I'm just curious where we can see a (original) formal definition of MPC. What (Where) is the formal definition of MPC?

We have a bunch of tools to build a MPC protocol. Is oblivious transfer (or OT-extension) a part of MPC?


The wikipedia page on Multiparty Computation (MPC) would be a good start. It gives a good introduction to the topic, and it will mention the relation with Oblivious Transfer.

I would say that, in general,

MPC studies the development of protocols that allow a set of $n$ parties $P_1,\ldots,P_n$, where each $P_i$ has a private input $x_i$, to compute a function $(z_1,\ldots,z_n) = f(x_1,\ldots,x_n)$ of these inputs in such a way that party $P_i$ only learns the value $z_i$.

If you want a more precise definition you would have to define, among other things, the terms I have written in bold. Some of the definitions can be found in the book Secure Multiparty Computation and Secret Sharing by Ronald Cramer, Ivan Bjerre Damgård and Jesper Buus Nielsen. Even though this book is for a particular type of MPC, which is Information-Theoretic MPC, most of the definitions apply for the general case.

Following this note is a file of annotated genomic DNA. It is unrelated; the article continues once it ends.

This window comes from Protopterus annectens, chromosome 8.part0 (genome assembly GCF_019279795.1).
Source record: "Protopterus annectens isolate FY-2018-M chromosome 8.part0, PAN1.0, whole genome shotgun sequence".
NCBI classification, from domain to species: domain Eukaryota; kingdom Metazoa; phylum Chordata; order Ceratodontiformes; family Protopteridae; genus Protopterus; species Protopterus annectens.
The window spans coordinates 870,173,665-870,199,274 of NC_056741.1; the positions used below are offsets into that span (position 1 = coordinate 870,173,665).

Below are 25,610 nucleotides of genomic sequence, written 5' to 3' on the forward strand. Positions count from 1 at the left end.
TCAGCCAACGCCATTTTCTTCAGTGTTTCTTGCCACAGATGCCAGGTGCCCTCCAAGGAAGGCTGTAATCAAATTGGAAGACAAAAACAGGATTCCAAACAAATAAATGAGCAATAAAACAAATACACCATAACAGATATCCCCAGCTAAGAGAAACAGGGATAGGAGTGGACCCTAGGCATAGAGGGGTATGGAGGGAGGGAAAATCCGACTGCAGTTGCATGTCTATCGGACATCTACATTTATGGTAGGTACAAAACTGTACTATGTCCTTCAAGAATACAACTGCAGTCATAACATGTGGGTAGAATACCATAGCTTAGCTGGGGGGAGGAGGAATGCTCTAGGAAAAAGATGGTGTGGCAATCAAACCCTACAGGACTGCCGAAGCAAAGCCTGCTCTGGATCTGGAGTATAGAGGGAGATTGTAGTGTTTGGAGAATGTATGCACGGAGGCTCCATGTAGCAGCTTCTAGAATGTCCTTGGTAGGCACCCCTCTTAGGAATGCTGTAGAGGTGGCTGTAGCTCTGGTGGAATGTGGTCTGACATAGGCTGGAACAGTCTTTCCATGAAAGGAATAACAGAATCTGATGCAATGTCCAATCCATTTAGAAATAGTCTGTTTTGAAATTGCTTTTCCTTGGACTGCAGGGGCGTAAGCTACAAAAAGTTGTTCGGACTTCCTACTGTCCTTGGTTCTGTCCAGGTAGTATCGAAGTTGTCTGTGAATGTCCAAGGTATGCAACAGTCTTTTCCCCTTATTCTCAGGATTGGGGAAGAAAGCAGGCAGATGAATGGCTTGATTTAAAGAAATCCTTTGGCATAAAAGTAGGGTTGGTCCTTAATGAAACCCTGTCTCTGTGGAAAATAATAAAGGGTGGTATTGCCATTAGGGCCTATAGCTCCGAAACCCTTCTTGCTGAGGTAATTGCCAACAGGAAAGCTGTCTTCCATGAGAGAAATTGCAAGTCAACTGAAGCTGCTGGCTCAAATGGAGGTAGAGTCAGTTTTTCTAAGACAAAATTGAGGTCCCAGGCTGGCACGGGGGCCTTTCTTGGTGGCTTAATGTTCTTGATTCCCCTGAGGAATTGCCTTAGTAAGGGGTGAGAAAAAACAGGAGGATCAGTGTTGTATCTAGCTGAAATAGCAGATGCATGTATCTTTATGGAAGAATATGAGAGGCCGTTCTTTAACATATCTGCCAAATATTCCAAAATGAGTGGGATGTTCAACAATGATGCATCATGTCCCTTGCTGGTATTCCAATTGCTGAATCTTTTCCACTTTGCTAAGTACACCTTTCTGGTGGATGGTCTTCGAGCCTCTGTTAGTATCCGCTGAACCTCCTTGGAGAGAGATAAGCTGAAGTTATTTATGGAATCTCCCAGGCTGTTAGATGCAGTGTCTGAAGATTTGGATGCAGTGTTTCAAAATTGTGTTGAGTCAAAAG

• A party is just some computer program running some code. It is typically formalized as a Turing machine, but it's precised by an interactive Turing machine in order to model the networking.
  • A protocol is just a set of rules that the parties follows. Think of it as the source code of the program itself. It indicates the parties what to do at what times in order to achieve the desired result
  • A party only learns $z_i$ if anything it has learned from the protocol can be simulated from only its input $x_i$ and the output $z_i$. This is much harder to precise, and it is typically done via de Universal Composability framework (read the book I referenced above, for instance).

Now, Oblivious Transfer (OT) is just a particular function to be computed, and an OT protocol is simply an MPC protocol that allows for secure computation of this function. The function can be described as $f(b,(m_0,m_1)) = (m_b,\lambda)$, where $\lambda$ simply means that the corresponding party gets no output.

Moreover, although a protocol for OT is an MPC protocol that only works for this specific function, it can be proven that you can build a general purpose MPC protocol (i.e. a protocol for any function) from an OT protocol. Therefore, in some sense, OT and MPC are "the same" (more precisely, they are equivalent, in some specific sense).


Not the answer you're looking for? Browse other questions tagged or ask your own question.